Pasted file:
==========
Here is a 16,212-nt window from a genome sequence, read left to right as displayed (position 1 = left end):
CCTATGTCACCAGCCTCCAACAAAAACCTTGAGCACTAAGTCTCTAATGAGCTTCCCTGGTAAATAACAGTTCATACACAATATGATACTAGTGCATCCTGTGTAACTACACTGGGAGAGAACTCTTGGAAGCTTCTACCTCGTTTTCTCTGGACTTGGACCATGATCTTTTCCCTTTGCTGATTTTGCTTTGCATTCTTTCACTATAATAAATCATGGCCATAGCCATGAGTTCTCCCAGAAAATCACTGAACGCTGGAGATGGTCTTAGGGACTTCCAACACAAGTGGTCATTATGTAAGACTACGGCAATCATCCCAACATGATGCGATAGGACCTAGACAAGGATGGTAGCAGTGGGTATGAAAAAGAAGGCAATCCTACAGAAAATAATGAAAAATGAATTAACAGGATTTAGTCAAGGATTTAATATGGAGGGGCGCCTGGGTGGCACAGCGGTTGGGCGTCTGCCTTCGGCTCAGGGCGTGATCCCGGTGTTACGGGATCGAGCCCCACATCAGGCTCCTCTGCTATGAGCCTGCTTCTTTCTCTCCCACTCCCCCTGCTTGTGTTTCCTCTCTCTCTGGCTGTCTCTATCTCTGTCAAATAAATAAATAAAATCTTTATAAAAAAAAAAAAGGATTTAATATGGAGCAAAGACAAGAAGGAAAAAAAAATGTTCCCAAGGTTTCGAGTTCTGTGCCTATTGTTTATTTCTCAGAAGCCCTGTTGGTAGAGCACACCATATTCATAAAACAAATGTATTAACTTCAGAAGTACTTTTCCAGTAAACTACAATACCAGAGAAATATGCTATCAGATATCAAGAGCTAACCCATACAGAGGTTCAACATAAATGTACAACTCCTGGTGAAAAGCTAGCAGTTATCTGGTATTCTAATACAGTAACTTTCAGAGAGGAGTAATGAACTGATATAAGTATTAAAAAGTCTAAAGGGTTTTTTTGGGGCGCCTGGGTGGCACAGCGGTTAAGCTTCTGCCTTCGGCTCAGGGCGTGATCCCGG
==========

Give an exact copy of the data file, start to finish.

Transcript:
Here is a 16,212-nt window from a genome sequence, read left to right as displayed (position 1 = left end):
CCTATGTCACCAGCCTCCAACAAAAACCTTGAGCACTAAGTCTCTAATGAGCTTCCCTGGTAAATAACAGTTCATACACAATATGATACTAGTGCATCCTGTGTAACTACACTGGGAGAGAACTCTTGGAAGCTTCTACCTCGTTTTCTCTGGACTTGGACCATGATCTTTTCCCTTTGCTGATTTTGCTTTGCATTCTTTCACTATAATAAATCATGGCCATAGCCATGAGTTCTCCCAGAAAATCACTGAACGCTGGAGATGGTCTTAGGGACTTCCAACACAAGTGGTCATTATGTAAGACTACGGCAATCATCCCAACATGATGCGATAGGACCTAGACAAGGATGGTAGCAGTGGGTATGAAAAAGAAGGCAATCCTACAGAAAATAATGAAAAATGAATTAACAGGATTTAGTCAAGGATTTAATATGGAGGGGCGCCTGGGTGGCACAGCGGTTGGGCGTCTGCCTTCGGCTCAGGGCGTGATCCCGGTGTTACGGGATCGAGCCCCACATCAGGCTCCTCTGCTATGAGCCTGCTTCTTTCTCTCCCACTCCCCCTGCTTGTGTTTCCTCTCTCTCTGGCTGTCTCTATCTCTGTCAAATAAATAAATAAAATCTTTATAAAAAAAAAAAAGGATTTAATATGGAGCAAAGACAAGAAGGAAAAAAAAATGTTCCCAAGGTTTCGAGTTCTGTGCCTATTGTTTATTTCTCAGAAGCCCTGTTGGTAGAGCACACCATATTCATAAAACAAATGTATTAACTTCAGAAGTACTTTTCCAGTAAACTACAATACCAGAGAAATATGCTATCAGATATCAAGAGCTAACCCATACAGAGGTTCAACATAAATGTACAACTCCTGGTGAAAAGCTAGCAGTTATCTGGTATTCTAATACAGTAACTTTCAGAGAGGAGTAATGAACTGATATAAGTATTAAAAAGTCTAAAGGGTTTTTTTGGGGCGCCTGGGTGGCACAGCGGTTAAGCTTCTGCCTTCGGCTCAGGGCGTGATCCCGG